It could be argued that the best part about watching the Super Bowl—beyond the halftime entertainment, clever ad debuts and (occasional) moments of on-field excitement—is getting to eat and drink whatever you want while you watch it. Even if you don’t care about the game or Lady Gaga, you can always dig into the bevy of greasy eats, from buffalo wings to chili, to chips and guac.
But perhaps you’re not ready to surrender your new year’s diet for one afternoon of leatherhead-sponsored indulgence?
There are ways to snack as you watch without sacrificing taste or nutrition. Tricia Williams, the executive chef and founder of Food Matters NYC, an organic customized food delivery service, shares guilt-free recipes that you can use on game day.
“We love to recreate people’s favorite foods in a healthful way,” says Williams. “I believe eating is a pleasure and you should enjoy [it].”
“They make a great substitute for the original snack and everyone will appreciate their earthy spice and zing,” says Williams.
This healthy spin on the junk food wonder of your childhood substitutes a spice mix of garlic powder, onion powder, red pepper powder, green pepper powder, turmeric, a pinch of ancho chili powder and nutritional yeast in place of the finger-linking “nacho cheese” topping.
The protein-rich quinoa chips are formed out of a dough of quinoa flour, salt and water, lightly sauteed in saffron or sunflower oil on high heat, and then baked in the oven at 300 degrees until crispy.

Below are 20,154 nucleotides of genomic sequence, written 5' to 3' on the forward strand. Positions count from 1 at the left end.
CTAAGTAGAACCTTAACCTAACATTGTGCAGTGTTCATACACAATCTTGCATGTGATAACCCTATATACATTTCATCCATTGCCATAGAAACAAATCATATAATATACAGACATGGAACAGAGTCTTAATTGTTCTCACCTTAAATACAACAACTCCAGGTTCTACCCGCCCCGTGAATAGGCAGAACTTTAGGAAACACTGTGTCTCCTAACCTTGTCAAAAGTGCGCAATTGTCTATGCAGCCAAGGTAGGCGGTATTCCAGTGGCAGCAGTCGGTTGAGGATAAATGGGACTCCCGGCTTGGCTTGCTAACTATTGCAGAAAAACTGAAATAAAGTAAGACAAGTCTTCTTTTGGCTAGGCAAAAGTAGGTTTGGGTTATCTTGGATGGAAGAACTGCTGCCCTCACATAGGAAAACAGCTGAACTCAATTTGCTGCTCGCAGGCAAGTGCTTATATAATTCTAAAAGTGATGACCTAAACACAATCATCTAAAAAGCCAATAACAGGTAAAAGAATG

Kimchi powder, coconut oil and a pinch of sea salt make for a spicy, jazzed up popcorn that’s also good for you. Kimchi is aprobiotic, which means it contains immunity-building bacteria that aid in digestion, while coconut oil is a good source of healthy fat and fiber. “I find popcorn tossed in coconut oil helps you feel fuller for longer so you don’t eat as much,” Williams says.
To make the kimchi spice, spread the contents of one small jar of kimchi on a baking sheet and roast at low heat, with the oven door slightly open, for about four hours or until dried out. Then, blend or grind up the dehydrated kimchi until its powder-fine. (If you don’t have the time or patience for this process, Williams recommends subbing in any store-bought vegetable powder, such as spinach or beet.)Full recipe below
Healthier buffalo wings
“Restaurant chicken wings are often coated with white flour and fried in vegetable oil. I like to bake my wings until they are super crispy and then toss them in our vegetable-based buffalo sauce,” explains Williams.
Her butter-free buffalo sauce combines diced vegetables including red peppers, carrots, onions with tomato paste, cider vinegar and maple syrup to give it a tang and thickness. The wings are tossed with canola oil and sea salt and then baked at high heat. She pairs it with a “blue cheese” dipping sauce, which blends cashews until they’re creamy and adds apple cider and lemon.
Kimchi Popcorn recipe, provided byYancy Gandionco, Food Matters NYC chef
1 small jar kimchi
3 tablespoons coconut oil
1/3 cup organic or heirloom popcorn kernels
Sea salt to taste
Yields: 4 Servings
Preheat oven to its lowest setting. Strain jar of kimchi. Spread kimchi evenly out onto a parchment lined baking sheet. Place in oven with door slightly open. New ovens often come with a magnet to prop door open to give oven the ability to dehydrate. Let dry overnight or until kimchi is completely dried out. Place in blender or spice grinder and pulverize into a powder. Set aside.
In a three-quart pot, heat coconut oil, popcorn kernels and salt over medium heat. Allow kernels to pop. Remove from heat and sprinkle immediately with kimchi powder.